Oprah offers rousing tribute to Mandela on South Africa visit

Oprah Winfrey gives her speech after paying tribute to Nelson Mandela and promoting gender equality at an event at University
Oprah Winfrey gives her speech after paying tribute to Nelson Mandela and promoting gender equality at an event at University of Johannesburg in Soweto, South Africa, Thursday, Nov. 29, 2018. The former talk show host on Thursday joined Graca Machel, Mandela's widow and an advocate of women's and children's rights, at the Soweto campus of the University of Johannesburg. (AP Photo/Themba Hadebe)

Oprah Winfrey has delivered a rousing tribute to Nelson Mandela and urged the youth of South Africa and beyond to overcome failure and trauma on the road to accomplishing their goals.

“Your day will come. I applaud your resilience,” Winfrey told a cheering crowd in Soweto.

“I say there’s no such thing as failure. Failure is just a mistake trying to move you in a better direction.”

The philanthropist and former talk show host acknowledged the high unemployment, poverty and other social challenges persisting in the country, which held its first all-race elections in 1994 after the end of white minority rule.

Oprah Winfrey at an event in Soweto, South Africa
Oprah Winfrey at the event in Soweto (Themba Hadebe/AP)

But Winfrey, who opened an academy for girls in South Africa a decade ago and said she was visiting the country for the 36th time, told young people not to give up.

“Because it is your fresh perspectives that are going to bring about unprecedented innovation for this country. We need you.”

The Nelson Mandela Foundation co-hosted the event, one of a series of activities honouring Mr Mandela this month a century after he was born.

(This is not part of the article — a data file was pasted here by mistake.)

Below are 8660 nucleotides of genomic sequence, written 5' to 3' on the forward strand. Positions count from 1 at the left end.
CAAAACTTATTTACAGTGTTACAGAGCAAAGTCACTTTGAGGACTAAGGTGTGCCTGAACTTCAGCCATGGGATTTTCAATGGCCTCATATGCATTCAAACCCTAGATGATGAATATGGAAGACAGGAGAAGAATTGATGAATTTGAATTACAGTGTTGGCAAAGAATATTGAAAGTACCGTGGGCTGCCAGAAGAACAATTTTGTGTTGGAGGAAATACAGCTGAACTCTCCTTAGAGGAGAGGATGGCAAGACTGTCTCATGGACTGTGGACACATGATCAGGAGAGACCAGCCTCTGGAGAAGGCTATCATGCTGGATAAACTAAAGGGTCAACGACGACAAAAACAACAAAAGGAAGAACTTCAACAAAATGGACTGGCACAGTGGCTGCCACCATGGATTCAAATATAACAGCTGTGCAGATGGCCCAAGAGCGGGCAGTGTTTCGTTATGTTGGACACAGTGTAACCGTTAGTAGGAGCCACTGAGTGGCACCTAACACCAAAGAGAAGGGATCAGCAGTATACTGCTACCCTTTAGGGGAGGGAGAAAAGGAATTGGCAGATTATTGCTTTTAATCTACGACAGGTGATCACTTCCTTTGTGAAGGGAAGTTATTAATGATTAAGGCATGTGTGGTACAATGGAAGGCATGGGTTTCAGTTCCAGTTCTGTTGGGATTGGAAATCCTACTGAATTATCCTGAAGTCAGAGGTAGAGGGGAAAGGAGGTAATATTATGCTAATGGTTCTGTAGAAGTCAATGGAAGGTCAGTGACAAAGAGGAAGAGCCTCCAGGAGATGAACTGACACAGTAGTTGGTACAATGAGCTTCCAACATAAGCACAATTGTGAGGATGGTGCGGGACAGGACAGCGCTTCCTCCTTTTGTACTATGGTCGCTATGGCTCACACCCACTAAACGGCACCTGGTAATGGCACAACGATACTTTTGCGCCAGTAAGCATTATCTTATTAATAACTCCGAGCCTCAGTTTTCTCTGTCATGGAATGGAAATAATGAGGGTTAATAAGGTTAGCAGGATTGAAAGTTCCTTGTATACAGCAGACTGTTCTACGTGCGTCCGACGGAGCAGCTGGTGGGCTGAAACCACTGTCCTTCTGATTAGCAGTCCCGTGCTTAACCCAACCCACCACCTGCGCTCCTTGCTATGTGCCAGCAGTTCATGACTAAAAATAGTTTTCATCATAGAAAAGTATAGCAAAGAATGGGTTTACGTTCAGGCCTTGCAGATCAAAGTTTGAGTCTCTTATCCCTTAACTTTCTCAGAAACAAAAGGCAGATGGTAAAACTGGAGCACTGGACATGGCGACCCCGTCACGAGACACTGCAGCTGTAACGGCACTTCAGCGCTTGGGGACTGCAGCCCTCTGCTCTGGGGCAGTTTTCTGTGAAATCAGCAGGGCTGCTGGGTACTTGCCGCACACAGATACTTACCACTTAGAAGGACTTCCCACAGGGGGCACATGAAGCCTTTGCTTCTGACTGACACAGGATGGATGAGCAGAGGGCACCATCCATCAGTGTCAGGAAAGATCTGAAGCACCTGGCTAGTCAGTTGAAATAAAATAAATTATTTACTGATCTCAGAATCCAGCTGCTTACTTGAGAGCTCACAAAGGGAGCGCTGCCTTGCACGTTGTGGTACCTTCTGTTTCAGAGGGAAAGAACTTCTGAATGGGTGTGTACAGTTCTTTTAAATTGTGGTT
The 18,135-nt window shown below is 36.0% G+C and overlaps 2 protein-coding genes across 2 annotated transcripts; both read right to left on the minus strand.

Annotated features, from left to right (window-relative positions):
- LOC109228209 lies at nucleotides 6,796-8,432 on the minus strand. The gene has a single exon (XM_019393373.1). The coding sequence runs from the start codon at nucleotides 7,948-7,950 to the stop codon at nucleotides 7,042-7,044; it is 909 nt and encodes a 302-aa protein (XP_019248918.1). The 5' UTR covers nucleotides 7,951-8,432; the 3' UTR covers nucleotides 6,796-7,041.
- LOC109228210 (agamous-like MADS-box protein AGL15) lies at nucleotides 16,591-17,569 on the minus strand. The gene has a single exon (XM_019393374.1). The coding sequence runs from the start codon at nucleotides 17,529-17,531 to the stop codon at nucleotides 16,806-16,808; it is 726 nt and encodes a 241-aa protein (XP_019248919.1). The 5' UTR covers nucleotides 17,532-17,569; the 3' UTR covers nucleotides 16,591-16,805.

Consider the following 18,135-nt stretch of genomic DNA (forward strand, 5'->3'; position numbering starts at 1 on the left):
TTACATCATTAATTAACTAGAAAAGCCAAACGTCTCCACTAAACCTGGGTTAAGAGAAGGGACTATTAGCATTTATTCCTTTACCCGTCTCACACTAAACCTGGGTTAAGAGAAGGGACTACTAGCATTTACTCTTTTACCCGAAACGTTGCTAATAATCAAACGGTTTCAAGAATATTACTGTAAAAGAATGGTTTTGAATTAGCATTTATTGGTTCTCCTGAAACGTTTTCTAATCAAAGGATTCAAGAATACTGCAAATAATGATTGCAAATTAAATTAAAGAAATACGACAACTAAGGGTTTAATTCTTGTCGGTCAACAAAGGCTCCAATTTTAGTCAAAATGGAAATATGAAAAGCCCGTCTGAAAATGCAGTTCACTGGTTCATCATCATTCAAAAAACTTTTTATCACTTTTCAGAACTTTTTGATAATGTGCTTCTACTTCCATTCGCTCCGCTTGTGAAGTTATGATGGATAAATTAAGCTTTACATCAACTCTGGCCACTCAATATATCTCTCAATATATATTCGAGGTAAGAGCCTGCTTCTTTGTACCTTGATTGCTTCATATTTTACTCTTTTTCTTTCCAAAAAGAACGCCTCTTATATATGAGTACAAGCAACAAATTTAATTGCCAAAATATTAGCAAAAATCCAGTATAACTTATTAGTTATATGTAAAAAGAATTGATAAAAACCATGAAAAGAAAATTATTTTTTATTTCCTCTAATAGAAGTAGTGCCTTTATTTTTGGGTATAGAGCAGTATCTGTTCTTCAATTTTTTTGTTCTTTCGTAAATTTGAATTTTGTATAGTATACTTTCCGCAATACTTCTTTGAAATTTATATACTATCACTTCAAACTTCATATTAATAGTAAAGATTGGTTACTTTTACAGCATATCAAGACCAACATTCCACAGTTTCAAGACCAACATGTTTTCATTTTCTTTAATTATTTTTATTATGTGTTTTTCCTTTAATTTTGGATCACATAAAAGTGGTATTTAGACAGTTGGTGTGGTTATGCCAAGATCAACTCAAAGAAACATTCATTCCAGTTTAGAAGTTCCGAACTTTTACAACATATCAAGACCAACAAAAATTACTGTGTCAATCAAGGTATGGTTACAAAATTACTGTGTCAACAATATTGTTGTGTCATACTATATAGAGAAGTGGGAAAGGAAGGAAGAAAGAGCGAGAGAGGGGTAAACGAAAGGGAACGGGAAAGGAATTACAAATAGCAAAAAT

The anti-apartheid leader and South Africa’s first black president died in 2013 aged 95.

Winfrey said she stayed with Mr Mandela and his wife Graca Machel for 10 days during one of her visits.

Phumzile Mlambo-Ngcuka, executive director of UN Women, left, with Oprah Winfrey, centre, and Graca Machel during a tribute to Nelson Mandela and promoting gender equality event at University of Johannesburg
Phumzile Mlambo-Ngcuka, executive director of UN Women, left, with Oprah Winfrey and Graca Machel at the University of Johannesburg (Themba Hadebe/AP)

Mr Mandela spoke about his many years in prison during apartheid as well as his concern about the corrosive effect of poverty, she said.

“I loved him so and he was my favourite mentor because he was a man who could have sought revenge, but instead he sought reconciliation,” Winfrey said.

Mr Mandela “could have crushed his opponents with his power. But instead he chose to defeat them without ever dishonouring them”.

Ms Machel, an advocate for women’s and children’s rights, joined Winfrey on the stage and also spoke about hardship.

“We are a wounded society,” Ms Machel said, noting pervasive violence against women and children.

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